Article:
24 May 2013
Mousa & Ors, R (on the application of) v Secretary of State for Defence  EWHC 1412 (Admin) (24 May 2013) – Read judgment
Remember the Iraq War? Following the 2003 invasion Britain remained in control of Basra, a city in South Eastern Iraq, until withdrawal over six years later on 30 April 2009. 179 British troops died during that period. But despite there over four years having passed since withdrawal, the fallout from the war and occupation is still being resolved by the UK Government and courts.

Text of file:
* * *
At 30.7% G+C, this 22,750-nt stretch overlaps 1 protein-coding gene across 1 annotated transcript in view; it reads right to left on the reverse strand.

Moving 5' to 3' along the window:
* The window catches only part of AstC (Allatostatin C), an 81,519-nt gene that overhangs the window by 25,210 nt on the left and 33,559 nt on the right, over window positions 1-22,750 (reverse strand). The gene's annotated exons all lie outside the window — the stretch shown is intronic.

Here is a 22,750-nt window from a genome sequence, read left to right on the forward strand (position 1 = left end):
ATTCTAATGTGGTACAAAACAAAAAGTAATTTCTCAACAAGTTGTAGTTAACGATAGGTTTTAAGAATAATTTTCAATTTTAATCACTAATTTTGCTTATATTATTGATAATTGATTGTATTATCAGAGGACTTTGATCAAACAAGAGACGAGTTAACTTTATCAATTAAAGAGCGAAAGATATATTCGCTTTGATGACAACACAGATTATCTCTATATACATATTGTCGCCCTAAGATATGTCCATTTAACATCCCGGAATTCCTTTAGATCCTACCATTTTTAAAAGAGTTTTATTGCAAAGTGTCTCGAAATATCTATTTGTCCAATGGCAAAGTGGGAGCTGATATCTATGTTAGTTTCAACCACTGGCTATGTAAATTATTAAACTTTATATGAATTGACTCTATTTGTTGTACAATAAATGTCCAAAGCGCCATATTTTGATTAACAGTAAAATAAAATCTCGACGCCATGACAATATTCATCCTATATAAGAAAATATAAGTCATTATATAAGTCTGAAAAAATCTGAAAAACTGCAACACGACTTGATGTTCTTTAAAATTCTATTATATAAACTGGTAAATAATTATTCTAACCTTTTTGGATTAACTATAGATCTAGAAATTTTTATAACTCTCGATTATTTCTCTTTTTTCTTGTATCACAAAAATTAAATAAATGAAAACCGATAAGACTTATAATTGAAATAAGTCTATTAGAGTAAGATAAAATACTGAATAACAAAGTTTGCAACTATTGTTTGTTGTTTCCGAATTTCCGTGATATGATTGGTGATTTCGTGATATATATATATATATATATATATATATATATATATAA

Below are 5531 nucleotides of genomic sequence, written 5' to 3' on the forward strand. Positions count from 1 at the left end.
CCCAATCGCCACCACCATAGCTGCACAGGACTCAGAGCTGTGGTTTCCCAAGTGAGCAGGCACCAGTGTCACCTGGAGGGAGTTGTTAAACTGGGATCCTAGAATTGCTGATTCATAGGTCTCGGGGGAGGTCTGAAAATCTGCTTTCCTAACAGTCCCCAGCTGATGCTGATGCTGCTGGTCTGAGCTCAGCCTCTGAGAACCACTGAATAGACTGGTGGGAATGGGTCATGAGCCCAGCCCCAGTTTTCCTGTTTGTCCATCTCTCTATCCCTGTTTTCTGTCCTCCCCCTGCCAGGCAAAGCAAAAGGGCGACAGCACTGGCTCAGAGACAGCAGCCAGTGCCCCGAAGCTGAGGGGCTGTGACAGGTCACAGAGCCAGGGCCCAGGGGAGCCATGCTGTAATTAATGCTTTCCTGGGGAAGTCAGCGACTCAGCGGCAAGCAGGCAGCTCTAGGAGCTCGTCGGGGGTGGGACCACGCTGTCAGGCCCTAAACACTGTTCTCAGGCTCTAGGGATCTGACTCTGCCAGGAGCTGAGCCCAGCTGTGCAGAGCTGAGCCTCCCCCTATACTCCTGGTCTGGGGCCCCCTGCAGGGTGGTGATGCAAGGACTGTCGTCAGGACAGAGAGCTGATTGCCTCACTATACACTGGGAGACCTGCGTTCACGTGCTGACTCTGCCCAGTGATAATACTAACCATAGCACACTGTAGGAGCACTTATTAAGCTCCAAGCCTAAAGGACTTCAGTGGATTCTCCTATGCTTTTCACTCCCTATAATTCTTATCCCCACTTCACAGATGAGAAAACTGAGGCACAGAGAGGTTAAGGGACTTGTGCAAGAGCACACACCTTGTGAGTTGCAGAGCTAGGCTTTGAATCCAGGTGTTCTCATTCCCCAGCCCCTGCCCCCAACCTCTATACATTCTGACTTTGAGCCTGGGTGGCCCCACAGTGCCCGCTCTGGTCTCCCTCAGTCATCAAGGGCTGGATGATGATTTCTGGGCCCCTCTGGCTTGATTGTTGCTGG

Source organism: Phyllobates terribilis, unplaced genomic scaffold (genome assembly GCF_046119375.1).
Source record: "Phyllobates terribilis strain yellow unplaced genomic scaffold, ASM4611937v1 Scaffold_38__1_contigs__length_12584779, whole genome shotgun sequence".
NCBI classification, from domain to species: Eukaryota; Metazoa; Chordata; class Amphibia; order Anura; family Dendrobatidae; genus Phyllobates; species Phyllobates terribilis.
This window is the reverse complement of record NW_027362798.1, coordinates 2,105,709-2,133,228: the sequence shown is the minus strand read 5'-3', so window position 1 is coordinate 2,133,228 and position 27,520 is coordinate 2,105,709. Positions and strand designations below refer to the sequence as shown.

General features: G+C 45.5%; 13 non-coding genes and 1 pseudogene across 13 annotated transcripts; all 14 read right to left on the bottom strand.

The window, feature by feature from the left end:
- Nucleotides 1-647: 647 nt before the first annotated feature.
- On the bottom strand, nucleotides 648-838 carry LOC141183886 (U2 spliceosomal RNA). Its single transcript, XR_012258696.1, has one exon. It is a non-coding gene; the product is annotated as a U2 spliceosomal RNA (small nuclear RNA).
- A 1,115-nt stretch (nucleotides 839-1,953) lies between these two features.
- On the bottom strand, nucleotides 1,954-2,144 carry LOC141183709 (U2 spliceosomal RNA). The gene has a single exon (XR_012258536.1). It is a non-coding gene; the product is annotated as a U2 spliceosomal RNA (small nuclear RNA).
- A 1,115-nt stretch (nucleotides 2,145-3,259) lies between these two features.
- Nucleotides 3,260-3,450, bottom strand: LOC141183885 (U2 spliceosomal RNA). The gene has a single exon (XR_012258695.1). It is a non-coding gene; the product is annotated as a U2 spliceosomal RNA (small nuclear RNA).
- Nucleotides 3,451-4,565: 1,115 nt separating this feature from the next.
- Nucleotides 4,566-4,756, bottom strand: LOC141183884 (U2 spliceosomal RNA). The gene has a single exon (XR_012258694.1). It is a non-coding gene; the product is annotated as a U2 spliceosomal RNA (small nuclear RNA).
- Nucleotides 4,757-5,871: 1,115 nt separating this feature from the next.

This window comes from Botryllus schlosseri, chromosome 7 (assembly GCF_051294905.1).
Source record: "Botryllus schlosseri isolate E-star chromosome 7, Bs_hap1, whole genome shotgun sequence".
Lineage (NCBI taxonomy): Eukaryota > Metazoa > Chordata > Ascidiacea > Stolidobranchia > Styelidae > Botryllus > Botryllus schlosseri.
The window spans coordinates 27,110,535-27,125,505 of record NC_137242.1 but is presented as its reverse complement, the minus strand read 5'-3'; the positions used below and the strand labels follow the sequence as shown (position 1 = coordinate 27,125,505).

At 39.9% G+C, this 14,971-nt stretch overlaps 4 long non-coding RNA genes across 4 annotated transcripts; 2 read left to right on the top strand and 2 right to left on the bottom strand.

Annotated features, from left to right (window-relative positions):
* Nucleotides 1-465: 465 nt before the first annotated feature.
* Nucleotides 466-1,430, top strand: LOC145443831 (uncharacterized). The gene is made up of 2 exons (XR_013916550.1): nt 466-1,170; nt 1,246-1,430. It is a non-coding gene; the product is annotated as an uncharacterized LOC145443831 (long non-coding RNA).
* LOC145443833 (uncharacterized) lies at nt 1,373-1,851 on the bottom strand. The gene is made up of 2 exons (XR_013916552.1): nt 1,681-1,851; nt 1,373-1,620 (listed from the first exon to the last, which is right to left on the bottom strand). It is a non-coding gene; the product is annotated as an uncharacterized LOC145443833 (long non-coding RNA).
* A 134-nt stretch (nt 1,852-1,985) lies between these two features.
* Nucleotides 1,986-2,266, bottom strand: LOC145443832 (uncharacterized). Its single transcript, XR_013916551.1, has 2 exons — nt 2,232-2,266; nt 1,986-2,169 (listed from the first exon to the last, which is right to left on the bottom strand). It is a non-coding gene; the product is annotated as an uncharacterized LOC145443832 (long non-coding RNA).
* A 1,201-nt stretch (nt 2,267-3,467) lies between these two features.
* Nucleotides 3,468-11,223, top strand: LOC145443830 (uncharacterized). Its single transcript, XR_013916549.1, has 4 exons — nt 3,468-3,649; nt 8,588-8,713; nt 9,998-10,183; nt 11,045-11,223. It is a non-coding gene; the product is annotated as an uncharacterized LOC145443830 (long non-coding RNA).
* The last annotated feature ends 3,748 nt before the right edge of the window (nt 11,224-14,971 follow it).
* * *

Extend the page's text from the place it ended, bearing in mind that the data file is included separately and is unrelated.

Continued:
Thousands of Iraqis died in the hostilities or were detained by the British. Thanks to two decisions of the European Court of Human Rights in July 2011 (Al-Skeini and Al-Jedda – our coverage here), the state’s duty under the Human Rights Act to investigate deaths and extreme mistreatment applied in Iraq at that time. It is fascinating to see how the UK authorities have been unravelling the extent of that duty. The Baha Mousa Public Inquiry has reported and the Al-Sweady Public Inquiry is ongoing (I acted in the former and still do in the latter). In this major judgment, which may yet be appealed, the High Court has ruled the manner in which the UK Government is investigating deaths and perhaps mistreatment is insufficient to satisfy its investigative duty.